'Aiyaary' Review: An intelligent espionage thriller vintage Neeraj Pandey

A Potpourri of Vestiges Review

By Murtaza Ali Khan

Featured in IMDb Critic Reviews

Manoj Bajpayee and Sidharth Malhotra in Aiyaary

Writer-director Neeraj Pandey started a new trend with his debut film A Wednesday, starring Naseeruddin Shah and Anupam Kher. Prior to it, Bollywood thrillers mostly had a noirish quality but it all changed thanks to Pandey’s brand of thrillers that varied both in terms of style as well as content. While A Wednesday can be described as a political thriller, his second directorial venture Special 26 fell in the realm of what can be described as a heist thriller. Baby, the third film to be directed by him, was actually an espionage thriller. Although, in between, he did make the MSD biopic, it is making thrillers that seem to interest him the most. It is perhaps for this reason that he chose a film like Aiyaary as his fifth directorial venture. An espionage thriller set in Lutyens' Delhi, Aiyaary stars Manoj Bajpayee, Sidharth Malhotra, and Rakul Preet Singh in the pivotal roles. The film costars Naseeruddin Shah, Anupam Kher, Adil Hussain, Kumud Mishra, Vikram Gokhale, Nivedita Bhattacharya, and Pooja Chopra in the supporting roles. 

The plot of Aiyaary is more complex than as any other Hindi film in the recent times. The film has a vast panoply of characters with subplots abound. The action shifts from Delhi to Cairo to Kashmir to London. We come across soldiers, honest as well as corrupt, double agents, arms dealers, hackers, terrorists, TRP mongering newspersons, opportunistic politicians, and whatnots. The film reminds us that there is an ongoing war at large between those committed to guard the national security and those who pose a threat to it. Colonel Abhay Singh (Manoj Bajpayee) heads a covert unit to fight terrorism wherein they identity, trace and eliminate the enemies on the lines of Mossad. The operation is secretly sanctioned by the Indian Army chief himself. When Major Jai Bakshi (Sidharth Malhotra), Singh’s favorite protégé, goes rogue, the army finds itself on the brink of a serious humiliation. Has Bakshi sold himself to the enemy? Or there is more to it than meets the eye? Disowned by the army, Singh must trace Bakshi before he leaks vital military information to the enemy. What ensues is an engaging battle of wits between the mentor and his estranged protégé, both masters of disguise, but it is not a one on one tussle, for there are several other stakeholders involved, each with a vested interest of his own.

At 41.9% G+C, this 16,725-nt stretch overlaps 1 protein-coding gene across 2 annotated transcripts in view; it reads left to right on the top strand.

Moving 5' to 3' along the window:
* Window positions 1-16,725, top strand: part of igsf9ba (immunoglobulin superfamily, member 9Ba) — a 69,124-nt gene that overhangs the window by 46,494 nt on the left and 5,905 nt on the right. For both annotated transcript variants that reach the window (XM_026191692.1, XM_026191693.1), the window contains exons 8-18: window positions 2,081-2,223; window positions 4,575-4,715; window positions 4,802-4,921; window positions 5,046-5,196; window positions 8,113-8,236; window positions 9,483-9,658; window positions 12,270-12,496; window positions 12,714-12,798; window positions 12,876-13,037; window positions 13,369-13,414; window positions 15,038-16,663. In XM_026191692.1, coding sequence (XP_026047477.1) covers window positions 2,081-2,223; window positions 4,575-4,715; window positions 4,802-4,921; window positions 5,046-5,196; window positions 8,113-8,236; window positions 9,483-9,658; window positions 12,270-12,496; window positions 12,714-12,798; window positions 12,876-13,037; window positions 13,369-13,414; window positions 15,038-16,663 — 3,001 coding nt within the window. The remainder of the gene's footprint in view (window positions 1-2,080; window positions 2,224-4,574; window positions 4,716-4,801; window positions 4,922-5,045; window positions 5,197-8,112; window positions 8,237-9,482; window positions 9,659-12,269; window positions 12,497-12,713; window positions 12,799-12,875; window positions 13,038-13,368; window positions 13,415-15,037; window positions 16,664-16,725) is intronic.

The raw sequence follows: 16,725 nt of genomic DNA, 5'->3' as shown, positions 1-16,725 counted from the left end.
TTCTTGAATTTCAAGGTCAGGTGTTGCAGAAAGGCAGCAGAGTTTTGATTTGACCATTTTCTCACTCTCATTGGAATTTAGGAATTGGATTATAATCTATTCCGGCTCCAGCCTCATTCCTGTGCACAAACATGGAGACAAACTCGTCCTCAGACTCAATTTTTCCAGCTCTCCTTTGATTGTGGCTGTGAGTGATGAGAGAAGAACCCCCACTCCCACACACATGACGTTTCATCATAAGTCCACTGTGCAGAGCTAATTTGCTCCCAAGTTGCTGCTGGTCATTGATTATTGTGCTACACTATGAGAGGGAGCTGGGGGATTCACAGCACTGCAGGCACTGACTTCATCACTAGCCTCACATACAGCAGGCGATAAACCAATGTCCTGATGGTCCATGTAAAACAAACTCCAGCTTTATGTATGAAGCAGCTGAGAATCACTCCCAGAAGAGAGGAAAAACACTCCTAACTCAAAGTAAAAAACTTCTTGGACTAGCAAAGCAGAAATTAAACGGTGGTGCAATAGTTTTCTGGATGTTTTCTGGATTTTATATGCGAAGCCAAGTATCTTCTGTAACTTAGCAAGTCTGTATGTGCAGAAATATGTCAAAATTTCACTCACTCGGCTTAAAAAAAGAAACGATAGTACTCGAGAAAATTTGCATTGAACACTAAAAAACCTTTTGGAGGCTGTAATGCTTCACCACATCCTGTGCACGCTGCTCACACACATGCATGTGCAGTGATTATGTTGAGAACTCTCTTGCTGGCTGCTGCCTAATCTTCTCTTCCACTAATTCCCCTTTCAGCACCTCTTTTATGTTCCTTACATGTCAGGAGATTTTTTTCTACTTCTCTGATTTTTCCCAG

Rakul Preet Singh and Sidharth Malhotra in Aiyaary
Rakul Preet Singh and Sidharth Malhotra in Aiyaary
Aiyaary at first appears to be a complex meshwork with subplots and characters abound. But gradually the loose ends are neatly tied up. The film may not go too well with anti-war activists, for it makes a strong case for why the state needs to supports its military and counterintelligence. Yes, corruption is all pervasive but there are still enough honest men and women around who are willing to die for their country. The film possibly takes at dig at the Manmohan Singh-led UPA-II regime by alluding to the Adarsh Housing Society scam. One is bound to get a bit suspicious whenever a film begins with long disclaimers trying to justify its intentions. But then it is becoming more like a norm these days as the filmmakers don’t want to draw ire from any person or community. 

Sidharth Malhotra and Manoj Bajpayee in Neeraj Pandey's Aiyaary
A Still from Neeraj Pandey's Aiyaary
Politics and ideologies aside, the film comes across as a well-made espionage thriller. Neeraj Pandey delivers a knockout punch. Finally, Bollywood can endeavor to have its very own ‘Mission: Impossible’ kind of a film franchise. Ever the chameleon, Manoj Bajpayee is brilliant to watch in Aiyaary. After Akshay Kumar, it is Bajpayee who seems to have emerged as a favorite as far as Neeraj Pamdey is concerned and the director-actor chemistry just seems to be getting better with each film. As for Sidharth Malhotra, he delivers one of his best performances in Aiyaary. Hopefully, it would help him gain greater credibility as an actor. Rakul Preet Singh looks stunning opposite Sidharth. Unfortunately, the film fails to explore the romance angle well but that is all but expected in such a film. Kumud Mishra, Naseeruddin Shah, Anupam Kher, Nivedita Bhattacharya, Vikram Gokhale, and Pooja Chopra are memorable in their short roles. Despite a few goof-ups, how Pandey handles complex subplots and a plethora of characters is commendable. Credit to him for choosing to make an intelligent film, despite being fully aware of the risks at the box-office! Here is an engaging espionage thriller that deserves to be watched. 

Rating: 7.5/10

Readers, please feel free to share your opinion by leaving your comments. As always your valuable thoughts are highly appreciated!  

Aiyaary - Official Trailer (YouTube)

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  1. Thanks for a nice review of the film. I should definitely watch. Wednesday and Special 26 were great movies by the same director. Aiyari too would be nice.


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